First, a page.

Corin Ashley “Broken Biscuits”
Corin Ashley is glad to be here, and we are glad to have him back. He was deep in the recording process when he suffered a stroke last year. Corin fought back to regain the ability to sing and play guitar again, and amazingly play on stage and finish this album in a single year.
There is something about “Little Crumbles” that reminds me of McCartney’s Back to The Egg. Like Macca at the time, its aggressive rock approach is a celebratory jam of rebirth. “Broken Biscuit #3” is a quick psyche-pop pastiche, then it launches into the gem “Wind Up Boy” with assistance from Tanya Donelly (The Breeders, Belly) which chugs along full of sweet strings and catchy couplets. The Beatle-isms are out in full flourish with “Edison’s Medicine” a not so distant cousin of “Maxwell’s Silver Hammer.”
“Broken Biscuits #9” is the personal story of the struggles that left Corin “in tatters, scattered to the wind.” The combo of bouncy and bitterness on “In Appropriate Fashion” is straight out of the Elvis Costello playbook. Towards the end of the album, the songs are more elaborately constructed, “King Hollow” working quite well, while others seem to linger too long. The six-minute “Jellyfish” isn’t a tribute to the famous band (although there are a few musical cues) but the cruel fate that left him partially paralyzed. Overall a highly recommended album.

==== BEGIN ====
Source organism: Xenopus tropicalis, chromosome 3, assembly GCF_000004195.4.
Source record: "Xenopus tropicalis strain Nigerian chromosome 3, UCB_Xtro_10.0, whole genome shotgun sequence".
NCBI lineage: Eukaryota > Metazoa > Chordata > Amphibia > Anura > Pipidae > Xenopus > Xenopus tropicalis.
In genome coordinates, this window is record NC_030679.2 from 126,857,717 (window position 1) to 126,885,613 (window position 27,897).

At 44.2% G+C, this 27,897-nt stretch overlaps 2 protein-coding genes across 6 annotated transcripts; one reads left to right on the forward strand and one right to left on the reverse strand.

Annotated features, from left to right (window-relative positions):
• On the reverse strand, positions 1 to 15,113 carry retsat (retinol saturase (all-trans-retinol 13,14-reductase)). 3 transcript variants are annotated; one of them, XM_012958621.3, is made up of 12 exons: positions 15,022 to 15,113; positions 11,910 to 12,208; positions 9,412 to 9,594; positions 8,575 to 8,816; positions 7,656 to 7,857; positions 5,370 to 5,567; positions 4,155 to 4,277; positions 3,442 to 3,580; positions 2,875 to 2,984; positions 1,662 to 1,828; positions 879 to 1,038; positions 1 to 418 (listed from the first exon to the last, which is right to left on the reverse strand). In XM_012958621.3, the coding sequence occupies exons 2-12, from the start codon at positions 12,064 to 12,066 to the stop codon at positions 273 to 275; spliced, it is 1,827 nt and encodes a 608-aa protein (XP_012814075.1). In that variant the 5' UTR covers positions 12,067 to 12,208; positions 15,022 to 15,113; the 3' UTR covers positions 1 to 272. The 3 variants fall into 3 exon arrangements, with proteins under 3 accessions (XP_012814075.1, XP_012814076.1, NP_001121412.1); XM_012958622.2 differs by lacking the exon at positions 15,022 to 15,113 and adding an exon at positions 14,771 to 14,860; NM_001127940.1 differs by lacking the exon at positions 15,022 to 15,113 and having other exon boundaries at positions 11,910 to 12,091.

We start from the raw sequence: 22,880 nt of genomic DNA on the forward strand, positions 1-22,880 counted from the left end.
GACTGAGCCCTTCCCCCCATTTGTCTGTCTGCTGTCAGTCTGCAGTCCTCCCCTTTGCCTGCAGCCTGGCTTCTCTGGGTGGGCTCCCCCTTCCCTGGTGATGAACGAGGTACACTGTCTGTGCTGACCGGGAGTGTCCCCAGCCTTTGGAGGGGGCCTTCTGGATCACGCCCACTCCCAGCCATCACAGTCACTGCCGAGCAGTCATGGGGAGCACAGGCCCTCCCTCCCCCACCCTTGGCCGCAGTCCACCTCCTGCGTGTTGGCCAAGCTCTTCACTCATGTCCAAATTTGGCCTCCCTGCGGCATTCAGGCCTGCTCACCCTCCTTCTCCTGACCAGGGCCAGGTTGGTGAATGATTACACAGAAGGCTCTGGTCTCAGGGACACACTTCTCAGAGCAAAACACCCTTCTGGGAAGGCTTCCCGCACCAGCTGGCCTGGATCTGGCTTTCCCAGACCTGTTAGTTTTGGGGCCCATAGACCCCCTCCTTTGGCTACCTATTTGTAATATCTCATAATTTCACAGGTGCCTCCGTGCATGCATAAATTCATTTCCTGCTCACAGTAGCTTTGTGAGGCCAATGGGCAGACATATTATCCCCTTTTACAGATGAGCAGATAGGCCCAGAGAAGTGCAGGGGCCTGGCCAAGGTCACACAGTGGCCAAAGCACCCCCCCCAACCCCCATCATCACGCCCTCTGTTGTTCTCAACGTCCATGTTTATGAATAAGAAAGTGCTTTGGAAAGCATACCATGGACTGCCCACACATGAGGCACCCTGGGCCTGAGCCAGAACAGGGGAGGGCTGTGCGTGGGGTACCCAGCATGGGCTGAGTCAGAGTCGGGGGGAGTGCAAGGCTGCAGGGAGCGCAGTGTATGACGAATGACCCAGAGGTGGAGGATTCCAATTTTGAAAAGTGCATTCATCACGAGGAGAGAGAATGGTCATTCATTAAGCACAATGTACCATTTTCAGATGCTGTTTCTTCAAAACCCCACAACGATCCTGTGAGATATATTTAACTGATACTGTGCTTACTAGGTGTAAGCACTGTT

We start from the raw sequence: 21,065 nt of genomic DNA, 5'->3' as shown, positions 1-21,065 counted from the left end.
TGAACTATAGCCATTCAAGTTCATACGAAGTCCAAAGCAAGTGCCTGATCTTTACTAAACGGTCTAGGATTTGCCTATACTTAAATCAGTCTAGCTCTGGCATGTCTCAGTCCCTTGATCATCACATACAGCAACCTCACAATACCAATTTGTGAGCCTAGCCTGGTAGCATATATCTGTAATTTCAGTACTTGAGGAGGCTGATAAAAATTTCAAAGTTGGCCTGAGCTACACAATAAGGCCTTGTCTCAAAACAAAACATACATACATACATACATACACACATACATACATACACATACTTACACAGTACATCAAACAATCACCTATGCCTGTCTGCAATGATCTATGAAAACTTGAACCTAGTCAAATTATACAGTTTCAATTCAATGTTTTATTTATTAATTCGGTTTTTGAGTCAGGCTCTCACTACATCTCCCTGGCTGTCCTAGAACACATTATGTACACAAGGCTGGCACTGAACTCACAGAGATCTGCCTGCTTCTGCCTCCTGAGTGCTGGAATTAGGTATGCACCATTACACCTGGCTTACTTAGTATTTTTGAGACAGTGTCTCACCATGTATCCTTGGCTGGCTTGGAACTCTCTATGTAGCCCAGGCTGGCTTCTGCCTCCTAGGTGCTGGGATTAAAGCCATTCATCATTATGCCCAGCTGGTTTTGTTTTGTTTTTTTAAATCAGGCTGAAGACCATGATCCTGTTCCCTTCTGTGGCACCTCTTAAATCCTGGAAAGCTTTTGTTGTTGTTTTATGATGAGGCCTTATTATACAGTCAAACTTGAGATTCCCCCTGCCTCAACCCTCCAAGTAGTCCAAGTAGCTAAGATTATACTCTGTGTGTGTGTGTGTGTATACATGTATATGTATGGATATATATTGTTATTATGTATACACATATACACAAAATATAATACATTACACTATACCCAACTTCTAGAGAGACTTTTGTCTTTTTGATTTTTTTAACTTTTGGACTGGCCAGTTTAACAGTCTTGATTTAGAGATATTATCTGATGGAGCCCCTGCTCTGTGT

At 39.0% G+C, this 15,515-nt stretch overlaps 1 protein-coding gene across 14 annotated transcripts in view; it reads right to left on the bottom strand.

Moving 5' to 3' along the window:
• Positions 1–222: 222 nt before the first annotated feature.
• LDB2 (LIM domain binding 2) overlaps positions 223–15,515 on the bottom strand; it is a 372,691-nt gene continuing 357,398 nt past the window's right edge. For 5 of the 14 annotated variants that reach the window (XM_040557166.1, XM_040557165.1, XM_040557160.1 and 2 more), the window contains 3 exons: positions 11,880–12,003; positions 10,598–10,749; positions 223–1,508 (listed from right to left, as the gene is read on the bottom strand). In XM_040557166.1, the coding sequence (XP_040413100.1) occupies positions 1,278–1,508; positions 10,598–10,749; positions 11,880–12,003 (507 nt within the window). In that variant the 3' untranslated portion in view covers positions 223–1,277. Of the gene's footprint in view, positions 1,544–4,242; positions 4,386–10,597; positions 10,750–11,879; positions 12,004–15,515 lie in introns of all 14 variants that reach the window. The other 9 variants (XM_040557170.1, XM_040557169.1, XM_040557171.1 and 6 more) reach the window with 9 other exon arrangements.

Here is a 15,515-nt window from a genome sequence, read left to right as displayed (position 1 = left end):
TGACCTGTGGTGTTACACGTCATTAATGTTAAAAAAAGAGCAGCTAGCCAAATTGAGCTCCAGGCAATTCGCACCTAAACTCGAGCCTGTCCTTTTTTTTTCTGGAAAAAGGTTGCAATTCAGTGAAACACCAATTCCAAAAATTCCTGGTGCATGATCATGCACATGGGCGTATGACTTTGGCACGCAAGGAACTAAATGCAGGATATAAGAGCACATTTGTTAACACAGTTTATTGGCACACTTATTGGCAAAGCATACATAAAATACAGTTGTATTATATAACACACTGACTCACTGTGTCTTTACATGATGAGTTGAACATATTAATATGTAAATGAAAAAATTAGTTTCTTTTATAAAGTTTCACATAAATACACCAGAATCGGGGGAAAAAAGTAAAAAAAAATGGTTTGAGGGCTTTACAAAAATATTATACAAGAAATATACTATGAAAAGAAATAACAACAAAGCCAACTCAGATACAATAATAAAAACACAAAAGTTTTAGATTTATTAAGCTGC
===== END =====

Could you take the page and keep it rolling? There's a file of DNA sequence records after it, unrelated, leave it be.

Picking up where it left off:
Ruby Free “Shades”
Lisa Cavaliere and singer-songwriter Rick Hromadka make up the duo of Ruby Free and they deliver an even better album on their sophomore effort Shades. They are aided by power pop veterans Joe Giddings (Star Collector), Jim Laspesa (Dave Davies, Susanah Hoffs), and Rick Gallego (Cloud Eleven).
“Take A Ride” is a rollicking road tune with the perfect mix of California attitude and a catchy chorus that makes this a great opener. “Walking Along” is fiendish hooky, like a Steve Miller Band classic that won’t leave your head. “Say Goodnight” and “Owe To The Man” are laid back gems that encourage repeat listens. Lisa also does a very capable solo cover of Karen Carpenter’s “Superstar” and Rick ruminates on the state of modern marriage in “Talk To Me.”
Shades allow both artists to shine together and on solo vocal leads. Styles vary enough from the country ballad “Billboards and Buses” to the Tom Pettyesque “Already Dead.” Clearly, no duds here as it earns a spot as a nominee for my top ten for 2017 list. Highly Recommended.